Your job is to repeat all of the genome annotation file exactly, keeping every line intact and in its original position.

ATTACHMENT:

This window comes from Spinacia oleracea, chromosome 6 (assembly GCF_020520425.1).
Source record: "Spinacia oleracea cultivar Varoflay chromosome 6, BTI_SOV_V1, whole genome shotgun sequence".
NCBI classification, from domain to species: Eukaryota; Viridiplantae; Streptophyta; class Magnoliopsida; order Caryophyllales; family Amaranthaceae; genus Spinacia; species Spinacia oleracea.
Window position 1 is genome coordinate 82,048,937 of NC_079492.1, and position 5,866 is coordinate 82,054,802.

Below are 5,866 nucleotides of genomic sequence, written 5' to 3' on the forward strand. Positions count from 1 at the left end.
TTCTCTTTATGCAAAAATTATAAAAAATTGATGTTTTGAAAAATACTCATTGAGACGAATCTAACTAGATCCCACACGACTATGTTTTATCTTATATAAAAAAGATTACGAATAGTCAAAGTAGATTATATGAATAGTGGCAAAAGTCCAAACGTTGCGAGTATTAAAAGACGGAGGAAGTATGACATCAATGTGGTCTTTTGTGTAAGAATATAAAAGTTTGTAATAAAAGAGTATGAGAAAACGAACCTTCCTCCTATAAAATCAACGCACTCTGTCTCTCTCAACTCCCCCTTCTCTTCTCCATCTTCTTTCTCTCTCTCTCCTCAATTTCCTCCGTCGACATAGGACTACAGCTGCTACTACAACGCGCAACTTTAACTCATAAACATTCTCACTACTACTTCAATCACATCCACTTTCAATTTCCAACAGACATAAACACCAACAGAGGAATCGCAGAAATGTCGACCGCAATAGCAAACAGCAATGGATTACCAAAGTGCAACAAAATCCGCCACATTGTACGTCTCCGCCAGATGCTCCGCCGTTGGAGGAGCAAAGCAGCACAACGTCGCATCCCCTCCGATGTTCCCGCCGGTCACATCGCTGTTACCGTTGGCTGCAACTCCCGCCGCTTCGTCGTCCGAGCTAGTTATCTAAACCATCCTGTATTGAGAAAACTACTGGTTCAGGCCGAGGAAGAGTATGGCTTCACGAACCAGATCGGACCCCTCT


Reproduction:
This window comes from Spinacia oleracea, chromosome 6 (assembly GCF_020520425.1).
Source record: "Spinacia oleracea cultivar Varoflay chromosome 6, BTI_SOV_V1, whole genome shotgun sequence".
NCBI classification, from domain to species: Eukaryota; Viridiplantae; Streptophyta; class Magnoliopsida; order Caryophyllales; family Amaranthaceae; genus Spinacia; species Spinacia oleracea.
Window position 1 is genome coordinate 82,048,937 of NC_079492.1, and position 5,866 is coordinate 82,054,802.

Below are 5,866 nucleotides of genomic sequence, written 5' to 3' on the forward strand. Positions count from 1 at the left end.
TTCTCTTTATGCAAAAATTATAAAAAATTGATGTTTTGAAAAATACTCATTGAGACGAATCTAACTAGATCCCACACGACTATGTTTTATCTTATATAAAAAAGATTACGAATAGTCAAAGTAGATTATATGAATAGTGGCAAAAGTCCAAACGTTGCGAGTATTAAAAGACGGAGGAAGTATGACATCAATGTGGTCTTTTGTGTAAGAATATAAAAGTTTGTAATAAAAGAGTATGAGAAAACGAACCTTCCTCCTATAAAATCAACGCACTCTGTCTCTCTCAACTCCCCCTTCTCTTCTCCATCTTCTTTCTCTCTCTCTCCTCAATTTCCTCCGTCGACATAGGACTACAGCTGCTACTACAACGCGCAACTTTAACTCATAAACATTCTCACTACTACTTCAATCACATCCACTTTCAATTTCCAACAGACATAAACACCAACAGAGGAATCGCAGAAATGTCGACCGCAATAGCAAACAGCAATGGATTACCAAAGTGCAACAAAATCCGCCACATTGTACGTCTCCGCCAGATGCTCCGCCGTTGGAGGAGCAAAGCAGCACAACGTCGCATCCCCTCCGATGTTCCCGCCGGTCACATCGCTGTTACCGTTGGCTGCAACTCCCGCCGCTTCGTCGTCCGAGCTAGTTATCTAAACCATCCTGTATTGAGAAAACTACTGGTTCAGGCCGAGGAAGAGTATGGCTTCACGAACCAGATCGGACCCCTCT